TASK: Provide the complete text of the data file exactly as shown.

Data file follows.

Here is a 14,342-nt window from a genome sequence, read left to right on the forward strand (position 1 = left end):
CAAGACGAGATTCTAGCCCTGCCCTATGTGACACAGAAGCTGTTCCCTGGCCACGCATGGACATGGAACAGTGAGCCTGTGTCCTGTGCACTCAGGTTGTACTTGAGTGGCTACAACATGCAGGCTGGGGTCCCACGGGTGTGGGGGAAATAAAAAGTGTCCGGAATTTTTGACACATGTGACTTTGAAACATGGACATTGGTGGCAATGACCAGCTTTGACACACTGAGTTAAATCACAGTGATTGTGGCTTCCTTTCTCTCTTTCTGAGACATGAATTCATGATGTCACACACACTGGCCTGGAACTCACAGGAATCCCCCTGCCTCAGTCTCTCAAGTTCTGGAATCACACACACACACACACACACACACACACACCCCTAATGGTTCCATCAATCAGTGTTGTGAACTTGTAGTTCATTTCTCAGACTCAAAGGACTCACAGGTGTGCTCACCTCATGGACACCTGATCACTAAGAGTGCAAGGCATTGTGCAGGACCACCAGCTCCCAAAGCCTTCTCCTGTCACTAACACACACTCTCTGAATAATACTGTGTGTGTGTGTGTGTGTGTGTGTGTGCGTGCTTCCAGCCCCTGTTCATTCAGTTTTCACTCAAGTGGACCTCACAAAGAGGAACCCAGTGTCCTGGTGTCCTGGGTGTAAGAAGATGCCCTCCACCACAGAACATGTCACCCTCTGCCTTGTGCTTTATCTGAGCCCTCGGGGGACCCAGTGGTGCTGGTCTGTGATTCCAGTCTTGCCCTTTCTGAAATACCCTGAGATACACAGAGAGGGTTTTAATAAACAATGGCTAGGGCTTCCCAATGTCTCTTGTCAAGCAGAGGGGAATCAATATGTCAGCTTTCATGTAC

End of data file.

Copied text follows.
Here is a 14,342-nt window from a genome sequence, read left to right on the forward strand (position 1 = left end):
CAAGACGAGATTCTAGCCCTGCCCTATGTGACACAGAAGCTGTTCCCTGGCCACGCATGGACATGGAACAGTGAGCCTGTGTCCTGTGCACTCAGGTTGTACTTGAGTGGCTACAACATGCAGGCTGGGGTCCCACGGGTGTGGGGGAAATAAAAAGTGTCCGGAATTTTTGACACATGTGACTTTGAAACATGGACATTGGTGGCAATGACCAGCTTTGACACACTGAGTTAAATCACAGTGATTGTGGCTTCCTTTCTCTCTTTCTGAGACATGAATTCATGATGTCACACACACTGGCCTGGAACTCACAGGAATCCCCCTGCCTCAGTCTCTCAAGTTCTGGAATCACACACACACACACACACACACACACACACCCCTAATGGTTCCATCAATCAGTGTTGTGAACTTGTAGTTCATTTCTCAGACTCAAAGGACTCACAGGTGTGCTCACCTCATGGACACCTGATCACTAAGAGTGCAAGGCATTGTGCAGGACCACCAGCTCCCAAAGCCTTCTCCTGTCACTAACACACACTCTCTGAATAATACTGTGTGTGTGTGTGTGTGTGTGTGTGTGCGTGCTTCCAGCCCCTGTTCATTCAGTTTTCACTCAAGTGGACCTCACAAAGAGGAACCCAGTGTCCTGGTGTCCTGGGTGTAAGAAGATGCCCTCCACCACAGAACATGTCACCCTCTGCCTTGTGCTTTATCTGAGCCCTCGGGGGACCCAGTGGTGCTGGTCTGTGATTCCAGTCTTGCCCTTTCTGAAATACCCTGAGATACACAGAGAGGGTTTTAATAAACAATGGCTAGGGCTTCCCAATGTCTCTTGTCAAGCAGAGGGGAATCAATATGTCAGCTTTCATGTAC